Although I've never tried that, I think that technique would work for "Inverse" Murphy ends ...and Buckeye ends.. but not Dreadnaught ends. I don't know of any true reverse Dreadnaught ends. Rather, Dreadnaught ends that are "indented" retain the same shape and pattern of protruding Dreadnaught ends. Maybe a more appropriate description would be "Inset" Dreadnaught ends. I have a project involving a Southern DS wood auto box and the ends are 3/3 "Reverse" Dreadnaught. Upon closely looking at these ends, I realized they're actually inset ends of a strange pattern. Hopefully this will make sense but if you count the ribs, each 3 rib section actually goes like this: 1/2 rib, 1 rib, 1 rib, 1 rib, 1/2 rib. So the 3/3 "Reverse" Dreadnaught ends are actually the same height as a standard 4/4 end. In order to model these ends, I have picked up a set of regular 5/5 Dreadnaught ends. I'll have to cut out each 5 rib section then file top, bottom and each side of the sections. I'll have to build frames for each rib section to be set into to achieve the "indented" (or reverse) aspect.       

Jeff
jppellas@...


-----Original Message-----
From: benjaminscanlon@... [STMFC] To: STMFC
Sent: Sat, Nov 29, 2014 4:14 am
Subject: [STMFC] embossed aluminium foil boxcar ends



I have heard it suggested that where you need to make a rare end, such as a 7/7 reverse Murphy end, that one could take a master for a 'regular' 7/7 end and emboss it using heavy aluminium foil to create the inverse pattern needed.  

As I understand aluminium foil, it's kind of thin so it strikes me the end might be a bit fragile.

Has anyone done this and were the results satisfying?

Regards

Ben Scanlon
Tottenham Hale, UK





Tim O'Connor
 

Ben

Sunshine called the form you use to make the end a "mandrel". You
don't use kitchen quality aluminum foil. You can buy thin, soft foil
in aluminum and copper, and I think it comes in different thicknesses.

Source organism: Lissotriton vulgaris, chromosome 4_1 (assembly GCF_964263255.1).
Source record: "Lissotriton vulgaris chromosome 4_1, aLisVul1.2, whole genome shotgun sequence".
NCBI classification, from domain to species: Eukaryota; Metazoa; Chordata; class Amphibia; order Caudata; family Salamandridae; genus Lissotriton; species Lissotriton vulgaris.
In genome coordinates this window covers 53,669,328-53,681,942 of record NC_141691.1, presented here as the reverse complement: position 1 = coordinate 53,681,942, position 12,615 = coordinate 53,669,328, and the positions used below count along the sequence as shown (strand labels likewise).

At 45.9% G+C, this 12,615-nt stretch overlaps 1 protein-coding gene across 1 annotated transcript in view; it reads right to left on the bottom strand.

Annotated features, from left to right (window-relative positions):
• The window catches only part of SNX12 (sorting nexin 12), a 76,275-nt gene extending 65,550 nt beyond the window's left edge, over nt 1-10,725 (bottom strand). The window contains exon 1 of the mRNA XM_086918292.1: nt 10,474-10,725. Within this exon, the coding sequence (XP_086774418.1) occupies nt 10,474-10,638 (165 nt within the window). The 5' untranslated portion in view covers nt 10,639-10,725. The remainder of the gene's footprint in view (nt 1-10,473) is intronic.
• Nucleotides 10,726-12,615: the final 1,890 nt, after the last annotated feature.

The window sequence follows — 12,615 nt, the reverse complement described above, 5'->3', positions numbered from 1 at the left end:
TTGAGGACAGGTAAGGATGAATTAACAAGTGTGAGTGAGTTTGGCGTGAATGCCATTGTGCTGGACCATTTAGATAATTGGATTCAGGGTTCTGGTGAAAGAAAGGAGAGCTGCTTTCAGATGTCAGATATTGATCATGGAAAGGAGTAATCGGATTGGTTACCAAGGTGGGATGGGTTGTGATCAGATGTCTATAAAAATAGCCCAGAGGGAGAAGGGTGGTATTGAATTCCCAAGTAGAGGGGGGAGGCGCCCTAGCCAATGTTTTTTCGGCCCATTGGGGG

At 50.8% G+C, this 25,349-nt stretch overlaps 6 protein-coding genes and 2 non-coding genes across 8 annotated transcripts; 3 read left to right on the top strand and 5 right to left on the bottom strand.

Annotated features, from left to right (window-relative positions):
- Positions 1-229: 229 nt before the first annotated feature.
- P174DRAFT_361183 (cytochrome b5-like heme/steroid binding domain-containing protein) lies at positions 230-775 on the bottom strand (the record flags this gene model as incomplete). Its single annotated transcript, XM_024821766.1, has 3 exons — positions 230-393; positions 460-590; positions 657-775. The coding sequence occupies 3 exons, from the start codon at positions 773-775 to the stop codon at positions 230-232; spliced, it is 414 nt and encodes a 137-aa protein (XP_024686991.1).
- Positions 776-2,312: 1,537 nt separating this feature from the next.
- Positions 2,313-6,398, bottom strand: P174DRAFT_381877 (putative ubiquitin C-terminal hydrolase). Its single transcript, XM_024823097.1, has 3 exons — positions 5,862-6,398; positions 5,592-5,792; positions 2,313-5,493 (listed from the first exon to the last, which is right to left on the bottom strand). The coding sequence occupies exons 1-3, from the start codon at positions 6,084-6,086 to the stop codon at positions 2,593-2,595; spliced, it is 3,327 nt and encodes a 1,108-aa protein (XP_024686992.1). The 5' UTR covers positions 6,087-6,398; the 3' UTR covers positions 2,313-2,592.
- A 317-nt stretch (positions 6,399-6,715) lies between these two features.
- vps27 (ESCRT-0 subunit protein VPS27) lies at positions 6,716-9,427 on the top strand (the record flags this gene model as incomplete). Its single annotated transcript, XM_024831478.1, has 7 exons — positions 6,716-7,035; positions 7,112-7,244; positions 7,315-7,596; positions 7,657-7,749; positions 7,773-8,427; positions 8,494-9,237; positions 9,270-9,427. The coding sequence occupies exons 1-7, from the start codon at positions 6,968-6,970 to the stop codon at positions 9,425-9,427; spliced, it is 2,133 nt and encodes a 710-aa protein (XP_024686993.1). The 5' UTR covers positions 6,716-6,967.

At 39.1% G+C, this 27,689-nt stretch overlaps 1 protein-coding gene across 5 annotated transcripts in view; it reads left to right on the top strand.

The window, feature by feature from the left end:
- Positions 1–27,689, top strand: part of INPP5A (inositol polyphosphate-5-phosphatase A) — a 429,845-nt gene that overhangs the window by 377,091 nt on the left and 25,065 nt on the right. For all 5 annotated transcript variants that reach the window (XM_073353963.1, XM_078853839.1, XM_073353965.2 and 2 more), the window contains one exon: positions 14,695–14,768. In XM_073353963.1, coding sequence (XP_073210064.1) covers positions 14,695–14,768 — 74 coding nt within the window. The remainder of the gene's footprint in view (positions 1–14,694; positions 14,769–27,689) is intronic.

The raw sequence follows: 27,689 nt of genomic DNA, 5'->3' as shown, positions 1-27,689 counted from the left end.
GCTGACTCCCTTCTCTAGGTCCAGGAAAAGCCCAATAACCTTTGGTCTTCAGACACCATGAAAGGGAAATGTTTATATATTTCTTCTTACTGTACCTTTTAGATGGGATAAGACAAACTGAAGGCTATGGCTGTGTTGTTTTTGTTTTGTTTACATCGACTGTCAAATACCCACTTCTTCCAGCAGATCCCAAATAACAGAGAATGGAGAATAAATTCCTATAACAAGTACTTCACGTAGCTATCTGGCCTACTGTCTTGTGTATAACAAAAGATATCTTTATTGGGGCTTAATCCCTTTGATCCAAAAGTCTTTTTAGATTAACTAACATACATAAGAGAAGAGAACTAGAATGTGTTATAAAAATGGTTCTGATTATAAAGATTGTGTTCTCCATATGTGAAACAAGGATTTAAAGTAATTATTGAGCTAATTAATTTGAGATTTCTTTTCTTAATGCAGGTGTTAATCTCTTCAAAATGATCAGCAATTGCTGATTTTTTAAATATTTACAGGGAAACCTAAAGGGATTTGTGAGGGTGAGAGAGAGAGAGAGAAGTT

I still have some copper foil I bought years ago.

I've never tried it but maybe you could resin cast the end in RTV rubber,
and use the mold as a mandrel?

Tim O'Connor

I have heard it suggested that where you need to make a rare end, such as a 7/7 reverse Murphy end, that one could take a master for a 'regular' 7/7 end and emboss it using heavy aluminium foil to create the inverse pattern needed.

As I understand aluminium foil, it's kind of thin so it strikes me the end might be a bit fragile.

Has anyone done this and were the results satisfying?

Regards
Ben Scanlon


Jon Miller
 

On 11/29/2014 9:59 AM, Tim O'Connor timboconnor@... [STMFC] wrote:
You can buy thin, soft foil
in aluminum and copper, and I think it comes in different thicknesses.

    Never tried it but am thinking .005 (or .006/.007) would work in either copper or aluminum.

-- 

Jon Miller
For me time stopped in 1941
Digitrax--Chief/Zephyr systems, JMRI User
NMRA Life member #2623
Member SFRH&MS


Scott H. Haycock
 

K&S has a line of foils called "Create With Metal" that you can get in the dollhouse section of Hobby Lobby. I bought a roll 12" by 30" of 40 gauge (0.003") copper for flashing on structures. I suspect it would work in this application as well. I also think it could be used to patch X29 boxcars, and make gusset plates for outside braced boxcars as well, although I haven't tried these things.